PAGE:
And they’re faster than ever before
This year, Olympic organizers will introduce an ultrafast catamaran in the mixed multi-hull sailing category, one of ten classes in which sailors will compete. Like the bigger catamarans that race in the America’s Cup, the Nacra 17 employs curved daggerboards, or foils. They enable 30-mile-per-hour speeds and make the 17-foot boats appear to be flying. “If the previous catamarans were Indy cars, these are like Formula One,” says 40-year-old U.S. helmsman Bora Gulari, who lives in Detroit. Read More.
At Least They've Got T.B. Under Control
What might ruin the Olympics
The mosquito virus can cause fever and infant microcephaly. In June, American cyclist Tejay van Garderen withdrew to avoid it. Thankfully, mosquito populations are low in August.
Threat Level: 6/10
Last year dangerous levels of fecal matter were found in the water that will host sailing, rowing, and long-distance swimming. Athletes who ingest it could have a 99 percent risk of getting sick.
Threat Level: 9/10
Gangs of thieves are known to use “quicknapping”—forcing ATM users at gunpoint to drain their accounts—on tourists. To combat the danger, expect an increased police presence.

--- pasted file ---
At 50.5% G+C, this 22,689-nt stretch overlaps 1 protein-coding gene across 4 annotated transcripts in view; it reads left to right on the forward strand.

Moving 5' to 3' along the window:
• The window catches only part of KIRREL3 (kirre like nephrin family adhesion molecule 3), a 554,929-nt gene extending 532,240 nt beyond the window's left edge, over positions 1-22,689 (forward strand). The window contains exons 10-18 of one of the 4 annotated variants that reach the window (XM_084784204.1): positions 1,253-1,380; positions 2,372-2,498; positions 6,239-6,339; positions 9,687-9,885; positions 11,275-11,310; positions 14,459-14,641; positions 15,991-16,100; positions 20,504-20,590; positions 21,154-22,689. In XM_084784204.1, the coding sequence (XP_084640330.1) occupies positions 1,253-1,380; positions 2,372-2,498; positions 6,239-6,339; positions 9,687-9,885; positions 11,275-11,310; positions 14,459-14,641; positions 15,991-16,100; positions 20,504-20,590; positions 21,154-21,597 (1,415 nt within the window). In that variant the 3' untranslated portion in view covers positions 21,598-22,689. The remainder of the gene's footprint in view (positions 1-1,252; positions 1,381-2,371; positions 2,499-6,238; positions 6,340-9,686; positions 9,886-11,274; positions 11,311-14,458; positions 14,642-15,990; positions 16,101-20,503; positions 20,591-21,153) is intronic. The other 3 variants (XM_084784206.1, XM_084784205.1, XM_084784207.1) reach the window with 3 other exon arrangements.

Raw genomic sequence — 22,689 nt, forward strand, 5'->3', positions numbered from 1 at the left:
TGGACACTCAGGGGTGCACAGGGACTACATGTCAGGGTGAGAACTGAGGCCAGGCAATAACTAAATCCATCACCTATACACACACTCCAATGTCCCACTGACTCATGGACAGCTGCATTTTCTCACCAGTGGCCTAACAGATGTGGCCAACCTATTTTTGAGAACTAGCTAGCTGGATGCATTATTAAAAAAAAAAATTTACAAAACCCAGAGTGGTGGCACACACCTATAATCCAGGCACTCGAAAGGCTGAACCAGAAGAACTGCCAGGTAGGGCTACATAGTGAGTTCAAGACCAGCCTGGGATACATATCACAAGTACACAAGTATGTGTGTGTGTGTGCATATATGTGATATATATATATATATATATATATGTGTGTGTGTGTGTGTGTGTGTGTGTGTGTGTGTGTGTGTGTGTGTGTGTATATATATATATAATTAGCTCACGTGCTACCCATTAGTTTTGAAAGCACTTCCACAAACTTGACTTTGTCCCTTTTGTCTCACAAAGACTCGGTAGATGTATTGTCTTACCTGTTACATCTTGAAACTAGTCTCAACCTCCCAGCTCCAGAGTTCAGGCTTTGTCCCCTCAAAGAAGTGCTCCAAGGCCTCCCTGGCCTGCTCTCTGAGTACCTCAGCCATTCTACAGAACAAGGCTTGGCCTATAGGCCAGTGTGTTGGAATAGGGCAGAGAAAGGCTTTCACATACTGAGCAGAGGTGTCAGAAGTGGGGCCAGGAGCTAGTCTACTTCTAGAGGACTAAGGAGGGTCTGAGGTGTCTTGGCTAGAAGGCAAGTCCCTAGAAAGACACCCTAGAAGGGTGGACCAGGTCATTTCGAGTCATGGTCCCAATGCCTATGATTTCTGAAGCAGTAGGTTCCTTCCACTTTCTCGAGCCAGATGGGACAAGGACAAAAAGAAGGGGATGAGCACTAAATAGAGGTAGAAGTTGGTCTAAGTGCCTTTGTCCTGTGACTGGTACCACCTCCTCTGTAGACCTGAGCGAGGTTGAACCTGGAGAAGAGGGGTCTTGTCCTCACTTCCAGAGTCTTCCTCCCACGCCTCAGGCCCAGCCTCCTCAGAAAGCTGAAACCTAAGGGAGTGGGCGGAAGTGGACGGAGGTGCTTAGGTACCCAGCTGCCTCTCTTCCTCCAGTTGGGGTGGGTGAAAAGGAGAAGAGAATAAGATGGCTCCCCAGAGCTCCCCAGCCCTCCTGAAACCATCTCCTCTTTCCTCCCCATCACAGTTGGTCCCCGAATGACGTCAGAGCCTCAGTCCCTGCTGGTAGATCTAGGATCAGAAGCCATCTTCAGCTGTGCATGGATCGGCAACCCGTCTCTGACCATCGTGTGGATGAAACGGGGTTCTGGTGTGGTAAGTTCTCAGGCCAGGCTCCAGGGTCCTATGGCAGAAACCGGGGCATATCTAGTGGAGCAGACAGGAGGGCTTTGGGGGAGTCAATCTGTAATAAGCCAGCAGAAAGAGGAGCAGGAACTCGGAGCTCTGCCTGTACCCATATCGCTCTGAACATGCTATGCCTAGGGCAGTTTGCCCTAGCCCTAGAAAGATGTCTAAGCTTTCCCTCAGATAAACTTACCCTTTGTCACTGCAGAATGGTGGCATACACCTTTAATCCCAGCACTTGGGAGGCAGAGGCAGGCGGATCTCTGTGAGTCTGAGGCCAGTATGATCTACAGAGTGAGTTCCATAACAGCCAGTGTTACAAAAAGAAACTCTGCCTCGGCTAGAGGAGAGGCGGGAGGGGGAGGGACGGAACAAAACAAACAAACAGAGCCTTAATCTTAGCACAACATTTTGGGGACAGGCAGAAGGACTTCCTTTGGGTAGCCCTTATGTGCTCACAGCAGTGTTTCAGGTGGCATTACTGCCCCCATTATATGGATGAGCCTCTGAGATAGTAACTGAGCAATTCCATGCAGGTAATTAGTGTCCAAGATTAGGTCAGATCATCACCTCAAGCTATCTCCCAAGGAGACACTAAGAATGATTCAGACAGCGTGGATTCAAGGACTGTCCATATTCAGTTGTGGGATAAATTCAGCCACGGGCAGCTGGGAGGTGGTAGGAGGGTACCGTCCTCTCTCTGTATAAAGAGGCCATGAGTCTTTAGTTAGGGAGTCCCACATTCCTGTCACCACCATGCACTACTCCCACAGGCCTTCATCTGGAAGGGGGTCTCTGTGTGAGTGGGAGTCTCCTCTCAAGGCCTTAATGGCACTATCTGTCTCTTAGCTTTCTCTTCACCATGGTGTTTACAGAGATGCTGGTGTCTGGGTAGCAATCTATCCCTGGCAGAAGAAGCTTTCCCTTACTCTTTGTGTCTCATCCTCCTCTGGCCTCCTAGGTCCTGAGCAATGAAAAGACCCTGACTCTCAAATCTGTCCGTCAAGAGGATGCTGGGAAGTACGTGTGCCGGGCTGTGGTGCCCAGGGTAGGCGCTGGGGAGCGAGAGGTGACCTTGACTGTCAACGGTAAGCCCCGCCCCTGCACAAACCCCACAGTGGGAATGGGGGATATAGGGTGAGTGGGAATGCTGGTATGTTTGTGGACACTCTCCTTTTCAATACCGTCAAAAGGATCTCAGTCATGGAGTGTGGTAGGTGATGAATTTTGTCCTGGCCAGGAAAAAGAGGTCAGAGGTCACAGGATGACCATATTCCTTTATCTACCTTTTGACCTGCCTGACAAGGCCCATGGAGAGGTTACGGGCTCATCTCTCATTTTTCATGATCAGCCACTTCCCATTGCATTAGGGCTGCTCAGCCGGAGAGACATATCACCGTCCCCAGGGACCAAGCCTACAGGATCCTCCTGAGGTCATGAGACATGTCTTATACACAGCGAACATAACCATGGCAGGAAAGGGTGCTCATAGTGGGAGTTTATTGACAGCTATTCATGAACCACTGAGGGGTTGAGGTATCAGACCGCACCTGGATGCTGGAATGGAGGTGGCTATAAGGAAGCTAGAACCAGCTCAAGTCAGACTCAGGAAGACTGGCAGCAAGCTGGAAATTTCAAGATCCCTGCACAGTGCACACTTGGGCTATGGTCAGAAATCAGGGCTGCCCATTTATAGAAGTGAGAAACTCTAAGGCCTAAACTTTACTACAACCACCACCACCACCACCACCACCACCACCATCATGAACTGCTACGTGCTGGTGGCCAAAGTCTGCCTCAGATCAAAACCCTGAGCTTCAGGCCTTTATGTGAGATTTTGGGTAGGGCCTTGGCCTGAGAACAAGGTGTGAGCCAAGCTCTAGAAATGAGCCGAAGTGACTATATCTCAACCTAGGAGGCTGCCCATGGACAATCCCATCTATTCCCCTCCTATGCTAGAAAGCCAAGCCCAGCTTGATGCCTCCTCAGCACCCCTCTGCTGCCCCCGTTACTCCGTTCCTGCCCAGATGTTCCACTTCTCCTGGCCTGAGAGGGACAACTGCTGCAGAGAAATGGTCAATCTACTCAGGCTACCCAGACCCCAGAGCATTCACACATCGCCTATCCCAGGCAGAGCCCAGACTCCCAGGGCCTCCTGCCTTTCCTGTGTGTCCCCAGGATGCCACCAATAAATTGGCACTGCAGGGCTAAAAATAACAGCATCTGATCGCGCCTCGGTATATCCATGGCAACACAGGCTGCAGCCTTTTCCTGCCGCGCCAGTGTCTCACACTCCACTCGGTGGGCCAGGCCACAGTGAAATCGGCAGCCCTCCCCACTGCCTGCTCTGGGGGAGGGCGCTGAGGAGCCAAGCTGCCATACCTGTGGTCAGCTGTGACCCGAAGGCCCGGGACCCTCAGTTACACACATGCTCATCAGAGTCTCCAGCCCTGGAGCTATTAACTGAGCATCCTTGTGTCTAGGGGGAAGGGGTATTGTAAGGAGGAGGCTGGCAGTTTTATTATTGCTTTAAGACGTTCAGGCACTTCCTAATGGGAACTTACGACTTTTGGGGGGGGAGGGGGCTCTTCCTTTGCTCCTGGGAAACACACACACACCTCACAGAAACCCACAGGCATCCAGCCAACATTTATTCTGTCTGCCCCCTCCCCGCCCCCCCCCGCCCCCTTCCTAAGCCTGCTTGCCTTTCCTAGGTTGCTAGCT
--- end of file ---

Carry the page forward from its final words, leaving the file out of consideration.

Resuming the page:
Threat Level: 4/10
Brazil is in the midst of its worst recession in 100 years, the unemployment rate is approaching 11 percent, and massive protests have rocked most major cities.
Threat Level: 8/10
How to Age Gracefully (And Still Kick Ass)
Natalie Coughlin is focusing on the little things
At the London Games in 2012, Natalie Coughlin won a bronze medal in the 4x100 relay. The third-place finish brought her Olympic medal count to 12 (three of them gold), tying her with swimmers Jenny Thompson and Dara Torres for the most medals won by an American woman. The Rio Games will be the 33-year-old’s fourth Olympics. Read More.
The Gold-Medal Diet
It's all about experience, eating slow, and going beyond the comfort food